By Frank B. Tipton, Robert Aldrich
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Additional info for An Economic and Social History of Europe, 1890–1939
Immense THE GOLD STANDARD AND IMPERIALISM 45 amounts of capital flowed among nations, encouraging a rapidly spreading economic developTIlent. The efficient operation of the . international economy depended not on the gold standard, but on the unique role played by Britain. Despite the growth of other national economies, the sheer size of the British market and Britain's continued commitment to free trade maintained Britain's position as a crucial outlet for both primary and manufactured products.
J,ptries moved to the gold standard after 1900, but there and in eastern Europe currencies remained subject to sudden and extensive political interference. Some countries, such as China, remained outside the system. For the gold standard to provide its full benefits, contemporaries argued that restrictions on the free flow of goods should be eliminated, and that authorities in all countries should be prepared to intervene according to widely recognised 'rules of the game'. A negative balance of payments was the signal for the central bank to raise interest rates.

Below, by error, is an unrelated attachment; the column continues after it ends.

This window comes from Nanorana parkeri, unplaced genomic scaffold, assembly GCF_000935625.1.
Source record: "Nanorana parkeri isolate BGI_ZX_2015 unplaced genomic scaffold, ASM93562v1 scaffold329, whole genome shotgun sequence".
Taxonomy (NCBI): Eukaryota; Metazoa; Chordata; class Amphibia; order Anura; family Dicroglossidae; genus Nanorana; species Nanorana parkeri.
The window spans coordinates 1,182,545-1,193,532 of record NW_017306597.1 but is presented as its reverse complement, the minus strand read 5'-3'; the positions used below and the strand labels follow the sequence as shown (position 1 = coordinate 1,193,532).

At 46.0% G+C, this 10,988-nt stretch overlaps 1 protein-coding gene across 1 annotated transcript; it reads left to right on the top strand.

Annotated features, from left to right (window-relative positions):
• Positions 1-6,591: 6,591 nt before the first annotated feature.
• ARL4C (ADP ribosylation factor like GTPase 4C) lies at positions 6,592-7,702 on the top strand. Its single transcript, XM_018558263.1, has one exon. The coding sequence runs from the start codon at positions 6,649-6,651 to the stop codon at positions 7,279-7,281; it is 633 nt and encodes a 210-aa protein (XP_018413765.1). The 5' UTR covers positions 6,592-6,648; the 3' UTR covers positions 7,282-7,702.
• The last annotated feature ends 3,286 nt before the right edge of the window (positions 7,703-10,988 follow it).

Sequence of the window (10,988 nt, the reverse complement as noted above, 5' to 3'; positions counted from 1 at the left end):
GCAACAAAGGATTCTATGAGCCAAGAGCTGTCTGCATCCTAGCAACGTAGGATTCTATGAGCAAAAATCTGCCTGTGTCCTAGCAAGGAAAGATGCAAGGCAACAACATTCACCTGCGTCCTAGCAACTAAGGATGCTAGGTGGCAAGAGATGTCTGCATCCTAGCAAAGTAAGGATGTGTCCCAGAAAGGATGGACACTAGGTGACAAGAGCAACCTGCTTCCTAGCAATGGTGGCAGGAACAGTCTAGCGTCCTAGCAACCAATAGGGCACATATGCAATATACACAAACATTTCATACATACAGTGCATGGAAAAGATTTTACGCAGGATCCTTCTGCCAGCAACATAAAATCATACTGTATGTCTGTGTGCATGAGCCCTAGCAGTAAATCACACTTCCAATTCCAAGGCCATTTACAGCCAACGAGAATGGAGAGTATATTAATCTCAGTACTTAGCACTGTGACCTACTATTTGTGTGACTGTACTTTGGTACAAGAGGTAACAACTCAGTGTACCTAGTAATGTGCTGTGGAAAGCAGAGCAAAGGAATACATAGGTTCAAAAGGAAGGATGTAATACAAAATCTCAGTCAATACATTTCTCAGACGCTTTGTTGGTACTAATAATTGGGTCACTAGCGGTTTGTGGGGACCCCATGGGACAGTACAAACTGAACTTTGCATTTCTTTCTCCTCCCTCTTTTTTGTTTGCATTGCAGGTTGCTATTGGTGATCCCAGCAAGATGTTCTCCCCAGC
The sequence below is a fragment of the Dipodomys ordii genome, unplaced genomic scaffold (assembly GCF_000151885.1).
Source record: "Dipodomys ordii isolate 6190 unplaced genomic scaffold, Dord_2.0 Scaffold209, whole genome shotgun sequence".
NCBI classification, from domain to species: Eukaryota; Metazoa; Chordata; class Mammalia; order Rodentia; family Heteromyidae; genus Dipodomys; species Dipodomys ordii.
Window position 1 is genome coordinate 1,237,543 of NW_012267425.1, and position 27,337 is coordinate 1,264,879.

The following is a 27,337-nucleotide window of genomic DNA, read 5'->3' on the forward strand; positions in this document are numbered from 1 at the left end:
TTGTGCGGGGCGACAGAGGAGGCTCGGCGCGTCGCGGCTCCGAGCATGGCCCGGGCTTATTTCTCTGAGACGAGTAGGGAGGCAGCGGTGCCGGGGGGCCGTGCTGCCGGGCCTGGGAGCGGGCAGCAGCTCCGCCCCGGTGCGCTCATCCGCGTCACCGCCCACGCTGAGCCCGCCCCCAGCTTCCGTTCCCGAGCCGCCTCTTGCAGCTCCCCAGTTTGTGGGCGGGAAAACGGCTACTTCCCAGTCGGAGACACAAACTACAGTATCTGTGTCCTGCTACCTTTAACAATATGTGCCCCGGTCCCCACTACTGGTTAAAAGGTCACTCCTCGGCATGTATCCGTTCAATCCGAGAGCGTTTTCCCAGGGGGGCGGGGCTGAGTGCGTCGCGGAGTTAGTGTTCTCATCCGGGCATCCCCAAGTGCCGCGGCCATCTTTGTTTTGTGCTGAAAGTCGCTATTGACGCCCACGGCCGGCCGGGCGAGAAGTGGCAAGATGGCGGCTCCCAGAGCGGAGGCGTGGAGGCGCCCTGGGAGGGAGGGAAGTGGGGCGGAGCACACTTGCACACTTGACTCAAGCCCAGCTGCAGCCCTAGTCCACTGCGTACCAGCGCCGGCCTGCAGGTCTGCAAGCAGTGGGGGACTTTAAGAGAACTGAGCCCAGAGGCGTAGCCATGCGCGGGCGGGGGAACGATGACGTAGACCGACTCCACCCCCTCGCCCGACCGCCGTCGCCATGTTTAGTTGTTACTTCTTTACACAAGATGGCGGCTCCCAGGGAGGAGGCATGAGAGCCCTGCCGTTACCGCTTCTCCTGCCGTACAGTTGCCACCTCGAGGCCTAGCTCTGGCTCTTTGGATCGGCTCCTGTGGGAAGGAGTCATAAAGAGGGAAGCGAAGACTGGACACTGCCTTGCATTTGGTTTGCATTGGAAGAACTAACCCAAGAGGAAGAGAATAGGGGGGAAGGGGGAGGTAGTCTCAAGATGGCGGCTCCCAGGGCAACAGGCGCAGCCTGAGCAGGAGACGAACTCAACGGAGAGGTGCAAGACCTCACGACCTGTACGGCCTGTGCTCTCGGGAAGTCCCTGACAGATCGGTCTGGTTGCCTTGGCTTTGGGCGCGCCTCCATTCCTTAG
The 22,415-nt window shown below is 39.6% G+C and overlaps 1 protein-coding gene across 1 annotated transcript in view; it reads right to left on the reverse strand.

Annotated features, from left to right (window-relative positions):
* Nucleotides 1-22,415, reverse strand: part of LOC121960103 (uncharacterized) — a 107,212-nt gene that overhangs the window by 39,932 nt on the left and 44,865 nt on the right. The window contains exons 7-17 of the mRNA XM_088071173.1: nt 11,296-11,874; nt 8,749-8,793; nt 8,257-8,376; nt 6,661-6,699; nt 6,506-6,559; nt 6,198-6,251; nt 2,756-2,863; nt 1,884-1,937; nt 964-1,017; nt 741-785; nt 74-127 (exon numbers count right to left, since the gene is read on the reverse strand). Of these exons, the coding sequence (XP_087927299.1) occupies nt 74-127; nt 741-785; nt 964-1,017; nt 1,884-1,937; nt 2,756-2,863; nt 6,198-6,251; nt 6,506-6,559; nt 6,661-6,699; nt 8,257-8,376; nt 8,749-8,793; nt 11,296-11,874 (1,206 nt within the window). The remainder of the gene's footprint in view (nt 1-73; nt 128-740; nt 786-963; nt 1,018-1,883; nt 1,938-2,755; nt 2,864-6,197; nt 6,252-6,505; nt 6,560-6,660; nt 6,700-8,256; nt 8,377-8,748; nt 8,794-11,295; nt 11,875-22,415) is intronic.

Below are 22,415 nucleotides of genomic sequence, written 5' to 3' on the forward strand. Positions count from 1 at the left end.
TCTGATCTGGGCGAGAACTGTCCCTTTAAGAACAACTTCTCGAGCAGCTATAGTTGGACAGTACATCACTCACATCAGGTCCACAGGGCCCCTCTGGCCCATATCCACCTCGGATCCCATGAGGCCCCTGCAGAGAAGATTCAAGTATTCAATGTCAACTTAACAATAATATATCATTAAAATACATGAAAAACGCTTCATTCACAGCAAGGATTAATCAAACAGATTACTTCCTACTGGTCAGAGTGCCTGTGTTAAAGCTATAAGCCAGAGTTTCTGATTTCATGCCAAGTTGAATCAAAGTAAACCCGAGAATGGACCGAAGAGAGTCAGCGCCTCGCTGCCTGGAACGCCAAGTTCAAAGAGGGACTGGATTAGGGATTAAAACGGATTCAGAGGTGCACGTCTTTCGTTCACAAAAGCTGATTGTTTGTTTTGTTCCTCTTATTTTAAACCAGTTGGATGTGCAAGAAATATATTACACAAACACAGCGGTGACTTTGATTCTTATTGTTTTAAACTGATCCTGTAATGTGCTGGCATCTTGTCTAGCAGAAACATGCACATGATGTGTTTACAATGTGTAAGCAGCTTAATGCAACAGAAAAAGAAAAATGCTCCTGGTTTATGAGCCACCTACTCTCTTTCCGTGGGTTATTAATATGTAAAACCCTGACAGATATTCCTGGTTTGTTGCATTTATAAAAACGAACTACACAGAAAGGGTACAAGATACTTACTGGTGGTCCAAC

Even within the protected domestic market, industry found itself hampered by the low levels of income and high share of agriculture in many provinces, which reduced the overall size of the market and left industry highly dependent on yearly harvest fluctuations. In the north and west, agricultural patterns approximated those found in the adjacent areas of western Europe. Even in these more advanced areas, however, levels of productivity tended to be lower than in their western neighbours. In Hungary, the immense Magyar estates produced at low levels compared to the large Junker holdings of eastern Germany.
An Economic and Social History of Europe, 1890–1939 by Frank B. Tipton, Robert Aldrich